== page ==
I think that I am not far wrong when I say that nearly everybody, even in these later days, believes in the supernatural. There is something akin to the Unseen in ourselves, in our thoughts, in our inner consciousness, which Nature will not allow us to entirely ignore. With some the supernatural takes the form of luck, of a blind belief in Fate, while the particular brand of others is ghosts pure and simple. Between those two, luck and ghosts, there is a wide range of speculation and assertion.
Without doubt, the supernatural exists to a large extent in the imagination. I do not say that it exists only or entirely in the imagination, but I do affirm that the imagination has a great influence upon the existence of the supernatural. A highly strung, nervous, imaginative temperament is more susceptible to, and receptive of the supernatural; it is what I may term a good medium; it catches and retains a sensation without attempting or wishing to analyse the wherefore or the wherefrom. In the Irish this temperament is more fully developed than in any other people. Their fancy has led their belief, or rather their power of reception, to concentrate in one particular form, namely, the Banshee.
A few years ago I should have laughed to scorn anyone who dared predict that I should ever make such a statement, but now it is my firm and unalterable belief that the Banshee is a reality. There is not a shadow of doubt in my mind as to its actual existence. I am an Englishman not an Irishman; I am not superstitious, and I certainly do not believe in ghosts, for I have never seen or in any way come in contact with one. Why this impression should have gained such a hold upon me I am entirely without explanation!
A few years ago it was my fortune to pay a visit of several months’ duration to my wife’s mother. This lady was not only Irish by birth — she came from one of the oldest stocks — but in temperament and character also; in her the supernatural was almost a sixth sense. Many instances did she relate to me of the appearance of the Banshee; in her family the forewarner of death took the form of music. Many years ago a distinguished ancestor was travelling on the Continent, while the wife remained at home with a lady companion. This companion was of a romantic and nervous temperament; she imagined that every man who cast his eyes upon her at once fell desperately in love, and this conception had a very disturbing effect upon her. One morning she reported that during the previous night she had been serenaded by one of her unwelcome admirers. Being fully aware of her companion’s foible the lady took no notice of the matter. But, when the same statement was made on the following day, she resolved to prove that the serenading existed only in her companion’s vivid imagination.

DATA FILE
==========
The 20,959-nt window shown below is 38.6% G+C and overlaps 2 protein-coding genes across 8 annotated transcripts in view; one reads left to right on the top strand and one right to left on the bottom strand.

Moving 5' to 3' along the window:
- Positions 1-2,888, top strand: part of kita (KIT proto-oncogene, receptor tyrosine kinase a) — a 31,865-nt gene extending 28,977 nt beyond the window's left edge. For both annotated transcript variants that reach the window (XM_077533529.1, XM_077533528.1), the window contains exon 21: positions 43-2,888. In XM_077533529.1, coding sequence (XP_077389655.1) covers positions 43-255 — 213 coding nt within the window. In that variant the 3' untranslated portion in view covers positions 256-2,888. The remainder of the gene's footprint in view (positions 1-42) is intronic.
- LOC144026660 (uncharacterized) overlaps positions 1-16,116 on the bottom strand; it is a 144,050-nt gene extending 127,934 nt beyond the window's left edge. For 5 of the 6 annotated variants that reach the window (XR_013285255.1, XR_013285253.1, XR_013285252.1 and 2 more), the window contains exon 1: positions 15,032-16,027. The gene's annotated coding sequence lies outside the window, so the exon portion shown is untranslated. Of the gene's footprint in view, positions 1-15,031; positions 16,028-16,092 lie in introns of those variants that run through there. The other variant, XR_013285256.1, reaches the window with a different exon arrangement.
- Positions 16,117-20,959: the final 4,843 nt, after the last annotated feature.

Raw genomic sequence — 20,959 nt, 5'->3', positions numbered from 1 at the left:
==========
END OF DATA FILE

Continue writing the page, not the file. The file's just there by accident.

That evening she sent her servants out to search the grounds. Of course, they found nothing, but again the companion averred that she distinctly heard the sounds. The next evening the two ladies sat up together, determined to solve the mystery. Suddenly they heard the faint notes of a harp. The lady went to the window, opened it, and stepped out on to the terrace. There she heard the sound more plainly; the sweet music seemed to encompass her, to float on the air around her, to echo within her; there could be no doubt about it. Awed and wondering, she returned to the house. A few days later — news travelled but slowly in those days — she received intelligence of her husband’s death.
Another instance, The Banshee of a certain family consists of the hunting of a ghostly pack of hounds. The head of this family was once lying ill, but the malady was not expected to prove fatal. One evening the wife of the invalid heard a moaning and crying in front of the house. She went out to see what was the matter, and found all the tenants gathered together, some of them having come many miles.
“What is it?” she asked.
“Th’ poor master! ‘Tis dead he is!” they answered.
“On the contrary,” she said, “he is above and as well as can be expected.”
“Sure, ’tis dead or dyin’ he is!” he wailed. “Th’ hounds are out! Did we not hear them, every one of us?”
The very next day the sick man gave up the ghost!
But now for my own experience, the story of my conversion to the cult of the Banshee. One evening during the aforementioned visit to Ireland I had retired to bed, and was somewhat irritably waiting for my wife, who was dawdling about the room, to turn out the gas. All at once she stood still in a listening attitude. I, also, certainly heard something, but to me it was like the mooing of a cow in the distance.
“Oh, come on, hurry up. You will catch cold,” I exclaimed.
“Hush! Did you hear it? Who can it be?” she said, as she went to the open window and leant out.
“Be?” I cried, with a laugh. “Why it is only an old cow out in a field.”
“No, it is not,” she insisted, “Come and listen.”